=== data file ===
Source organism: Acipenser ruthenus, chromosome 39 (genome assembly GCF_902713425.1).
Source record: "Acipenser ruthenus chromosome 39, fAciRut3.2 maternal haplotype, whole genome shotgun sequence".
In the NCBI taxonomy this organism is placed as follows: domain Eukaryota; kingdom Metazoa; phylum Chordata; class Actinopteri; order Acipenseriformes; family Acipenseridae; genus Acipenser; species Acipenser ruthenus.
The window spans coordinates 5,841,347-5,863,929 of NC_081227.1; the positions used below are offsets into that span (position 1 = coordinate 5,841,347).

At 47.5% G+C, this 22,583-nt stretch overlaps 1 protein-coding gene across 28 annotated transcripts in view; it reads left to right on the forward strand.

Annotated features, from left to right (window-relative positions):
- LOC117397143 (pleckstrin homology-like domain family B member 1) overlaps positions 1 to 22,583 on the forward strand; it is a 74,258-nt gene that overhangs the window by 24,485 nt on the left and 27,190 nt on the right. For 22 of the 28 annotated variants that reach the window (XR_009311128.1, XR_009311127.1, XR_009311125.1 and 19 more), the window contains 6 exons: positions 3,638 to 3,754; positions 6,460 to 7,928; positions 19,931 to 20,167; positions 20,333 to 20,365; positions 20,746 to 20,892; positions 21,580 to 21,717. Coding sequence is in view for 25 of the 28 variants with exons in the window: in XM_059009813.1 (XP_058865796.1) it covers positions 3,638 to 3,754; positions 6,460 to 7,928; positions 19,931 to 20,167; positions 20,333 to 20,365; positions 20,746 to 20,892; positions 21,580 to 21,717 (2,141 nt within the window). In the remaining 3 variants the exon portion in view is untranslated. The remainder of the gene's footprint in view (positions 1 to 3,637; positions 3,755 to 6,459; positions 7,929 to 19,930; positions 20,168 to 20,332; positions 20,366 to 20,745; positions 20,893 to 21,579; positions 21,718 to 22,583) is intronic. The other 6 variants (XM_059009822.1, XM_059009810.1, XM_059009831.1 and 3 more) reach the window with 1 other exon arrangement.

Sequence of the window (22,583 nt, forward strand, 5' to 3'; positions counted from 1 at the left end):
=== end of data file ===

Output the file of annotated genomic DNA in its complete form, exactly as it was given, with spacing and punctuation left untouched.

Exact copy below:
Source organism: Acipenser ruthenus, chromosome 39 (genome assembly GCF_902713425.1).
Source record: "Acipenser ruthenus chromosome 39, fAciRut3.2 maternal haplotype, whole genome shotgun sequence".
In the NCBI taxonomy this organism is placed as follows: domain Eukaryota; kingdom Metazoa; phylum Chordata; class Actinopteri; order Acipenseriformes; family Acipenseridae; genus Acipenser; species Acipenser ruthenus.
The window spans coordinates 5,841,347-5,863,929 of NC_081227.1; the positions used below are offsets into that span (position 1 = coordinate 5,841,347).

At 47.5% G+C, this 22,583-nt stretch overlaps 1 protein-coding gene across 28 annotated transcripts in view; it reads left to right on the forward strand.

Annotated features, from left to right (window-relative positions):
- LOC117397143 (pleckstrin homology-like domain family B member 1) overlaps positions 1 to 22,583 on the forward strand; it is a 74,258-nt gene that overhangs the window by 24,485 nt on the left and 27,190 nt on the right. For 22 of the 28 annotated variants that reach the window (XR_009311128.1, XR_009311127.1, XR_009311125.1 and 19 more), the window contains 6 exons: positions 3,638 to 3,754; positions 6,460 to 7,928; positions 19,931 to 20,167; positions 20,333 to 20,365; positions 20,746 to 20,892; positions 21,580 to 21,717. Coding sequence is in view for 25 of the 28 variants with exons in the window: in XM_059009813.1 (XP_058865796.1) it covers positions 3,638 to 3,754; positions 6,460 to 7,928; positions 19,931 to 20,167; positions 20,333 to 20,365; positions 20,746 to 20,892; positions 21,580 to 21,717 (2,141 nt within the window). In the remaining 3 variants the exon portion in view is untranslated. The remainder of the gene's footprint in view (positions 1 to 3,637; positions 3,755 to 6,459; positions 7,929 to 19,930; positions 20,168 to 20,332; positions 20,366 to 20,745; positions 20,893 to 21,579; positions 21,718 to 22,583) is intronic. The other 6 variants (XM_059009822.1, XM_059009810.1, XM_059009831.1 and 3 more) reach the window with 1 other exon arrangement.

Sequence of the window (22,583 nt, forward strand, 5' to 3'; positions counted from 1 at the left end):